Impact of management decisions during the cow-calf, backgrounding, and feedlot phases of beef production on BRD morbidity and mortality risks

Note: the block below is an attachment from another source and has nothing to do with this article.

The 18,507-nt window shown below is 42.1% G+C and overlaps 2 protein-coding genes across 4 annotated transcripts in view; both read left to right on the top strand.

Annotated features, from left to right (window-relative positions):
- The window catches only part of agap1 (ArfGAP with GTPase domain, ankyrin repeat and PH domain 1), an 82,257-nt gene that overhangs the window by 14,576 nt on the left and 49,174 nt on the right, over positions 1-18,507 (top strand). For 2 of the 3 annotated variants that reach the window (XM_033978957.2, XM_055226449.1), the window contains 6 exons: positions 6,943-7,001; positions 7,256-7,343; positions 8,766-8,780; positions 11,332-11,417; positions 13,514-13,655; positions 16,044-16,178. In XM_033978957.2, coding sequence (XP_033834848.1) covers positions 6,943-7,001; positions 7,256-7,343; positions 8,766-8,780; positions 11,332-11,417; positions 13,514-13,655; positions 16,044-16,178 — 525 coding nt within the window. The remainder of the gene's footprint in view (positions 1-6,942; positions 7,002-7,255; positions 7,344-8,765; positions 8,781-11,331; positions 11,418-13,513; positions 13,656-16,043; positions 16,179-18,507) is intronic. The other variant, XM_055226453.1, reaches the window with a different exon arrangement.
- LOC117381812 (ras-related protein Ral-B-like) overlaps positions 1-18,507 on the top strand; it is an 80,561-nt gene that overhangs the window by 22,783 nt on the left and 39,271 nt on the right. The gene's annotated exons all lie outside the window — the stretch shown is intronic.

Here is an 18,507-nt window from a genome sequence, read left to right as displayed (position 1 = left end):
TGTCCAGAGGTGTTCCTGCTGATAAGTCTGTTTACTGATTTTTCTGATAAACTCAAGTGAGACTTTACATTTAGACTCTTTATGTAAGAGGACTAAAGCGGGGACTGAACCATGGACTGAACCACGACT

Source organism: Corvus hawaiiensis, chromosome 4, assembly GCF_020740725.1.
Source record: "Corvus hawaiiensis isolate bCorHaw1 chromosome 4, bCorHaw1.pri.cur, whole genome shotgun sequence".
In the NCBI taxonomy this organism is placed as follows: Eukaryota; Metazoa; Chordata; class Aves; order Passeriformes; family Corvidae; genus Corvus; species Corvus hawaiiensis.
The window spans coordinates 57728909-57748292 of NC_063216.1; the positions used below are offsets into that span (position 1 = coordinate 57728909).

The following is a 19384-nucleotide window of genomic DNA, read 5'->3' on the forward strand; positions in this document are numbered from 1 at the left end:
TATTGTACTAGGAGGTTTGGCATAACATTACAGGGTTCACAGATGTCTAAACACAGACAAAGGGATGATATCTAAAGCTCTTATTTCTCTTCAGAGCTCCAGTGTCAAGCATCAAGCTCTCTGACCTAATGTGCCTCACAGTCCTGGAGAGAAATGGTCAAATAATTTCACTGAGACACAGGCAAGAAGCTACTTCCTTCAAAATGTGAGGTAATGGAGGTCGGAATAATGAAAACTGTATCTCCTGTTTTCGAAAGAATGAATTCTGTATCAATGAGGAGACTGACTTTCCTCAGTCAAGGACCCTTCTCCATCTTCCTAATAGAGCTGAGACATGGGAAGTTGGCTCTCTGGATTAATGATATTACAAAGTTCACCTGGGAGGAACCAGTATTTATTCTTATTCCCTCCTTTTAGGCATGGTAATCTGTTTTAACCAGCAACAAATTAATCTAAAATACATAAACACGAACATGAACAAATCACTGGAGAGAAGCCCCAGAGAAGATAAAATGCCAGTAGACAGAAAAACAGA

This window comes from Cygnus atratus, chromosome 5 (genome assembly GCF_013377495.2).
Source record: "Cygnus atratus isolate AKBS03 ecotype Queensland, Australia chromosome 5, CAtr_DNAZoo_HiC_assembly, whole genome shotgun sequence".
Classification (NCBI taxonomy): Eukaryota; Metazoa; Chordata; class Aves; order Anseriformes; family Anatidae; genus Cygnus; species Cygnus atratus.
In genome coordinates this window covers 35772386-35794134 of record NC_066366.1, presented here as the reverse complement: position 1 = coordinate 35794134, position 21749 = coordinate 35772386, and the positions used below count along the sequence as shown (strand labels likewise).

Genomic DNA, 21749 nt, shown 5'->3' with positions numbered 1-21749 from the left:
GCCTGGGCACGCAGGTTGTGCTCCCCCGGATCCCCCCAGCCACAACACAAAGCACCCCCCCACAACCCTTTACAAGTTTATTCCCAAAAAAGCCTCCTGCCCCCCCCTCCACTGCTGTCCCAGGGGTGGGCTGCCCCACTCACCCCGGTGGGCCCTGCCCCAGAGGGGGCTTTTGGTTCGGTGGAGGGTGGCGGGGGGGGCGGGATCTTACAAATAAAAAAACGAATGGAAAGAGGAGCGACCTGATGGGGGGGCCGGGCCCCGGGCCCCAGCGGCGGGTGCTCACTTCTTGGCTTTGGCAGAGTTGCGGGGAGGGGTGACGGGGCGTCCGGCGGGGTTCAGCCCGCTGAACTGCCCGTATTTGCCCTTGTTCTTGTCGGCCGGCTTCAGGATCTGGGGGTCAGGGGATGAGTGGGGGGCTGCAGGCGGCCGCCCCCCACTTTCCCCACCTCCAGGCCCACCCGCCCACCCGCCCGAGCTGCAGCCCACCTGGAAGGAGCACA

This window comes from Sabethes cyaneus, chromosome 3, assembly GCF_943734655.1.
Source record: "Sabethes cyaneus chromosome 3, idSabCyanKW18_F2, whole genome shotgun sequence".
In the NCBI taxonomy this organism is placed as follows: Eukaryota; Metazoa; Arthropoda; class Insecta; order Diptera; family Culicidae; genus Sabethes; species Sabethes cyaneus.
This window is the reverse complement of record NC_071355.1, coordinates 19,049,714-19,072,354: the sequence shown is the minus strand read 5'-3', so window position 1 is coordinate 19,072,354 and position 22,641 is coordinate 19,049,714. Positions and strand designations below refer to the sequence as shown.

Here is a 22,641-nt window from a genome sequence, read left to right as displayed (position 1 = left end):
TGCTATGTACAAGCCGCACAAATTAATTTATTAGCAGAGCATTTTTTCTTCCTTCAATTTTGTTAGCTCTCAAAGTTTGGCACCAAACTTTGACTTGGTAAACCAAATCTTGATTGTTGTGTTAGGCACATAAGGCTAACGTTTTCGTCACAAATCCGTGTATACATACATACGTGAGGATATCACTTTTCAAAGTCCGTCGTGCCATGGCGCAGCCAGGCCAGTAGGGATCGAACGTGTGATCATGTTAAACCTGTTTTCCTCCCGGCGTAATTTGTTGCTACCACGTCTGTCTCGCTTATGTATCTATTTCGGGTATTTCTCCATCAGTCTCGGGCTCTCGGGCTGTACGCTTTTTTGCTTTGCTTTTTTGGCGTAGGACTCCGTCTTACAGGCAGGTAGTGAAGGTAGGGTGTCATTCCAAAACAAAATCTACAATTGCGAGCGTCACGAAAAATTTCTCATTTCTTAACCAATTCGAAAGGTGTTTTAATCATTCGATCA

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Bovine respiratory disease (BRD) results in economic losses, negatively impacts animal welfare, and significantly decreases the sustainability of beef production. Antimicrobials remain the most consistently effective means of managing BRD. However, because of concerns regarding maintaining the efficacy of important antimicrobials for human use, finding ways to decrease antimicrobial use in food animals is becoming more important. While we know some factors that affect the risk that an animal will get BRD, there are still questions regarding how we could use specific management practices to decrease BRD risk. For example, the timing and frequency of different vaccinations early in life may have an effect on whether or not a calf is likely to get BRD later in life. Similarly, whether a calf is sold directly to the next phase of production or goes through intermediate marketing steps such as an auction market or order buyer could have an affect on BRD risk. While we suspect that vaccination early in life and direct marketing generally decrease BRD risk, data are lacking regarding the magnitude of the impact of these factors when separated from other risk factors; this study is designed to assess this by holding other risk factors constant.Once cattle are placed in the feedlot, there are many other factors such as animal density, cattle flow, and exposure to other animals that may impact BRD risk.This project will look at how different vaccination strategies early in a calf's life and how different marketing decisions made as calves transition to backgrounding or the feedlot affect their risk of getting BRD, of dying from BRD, and their performance...........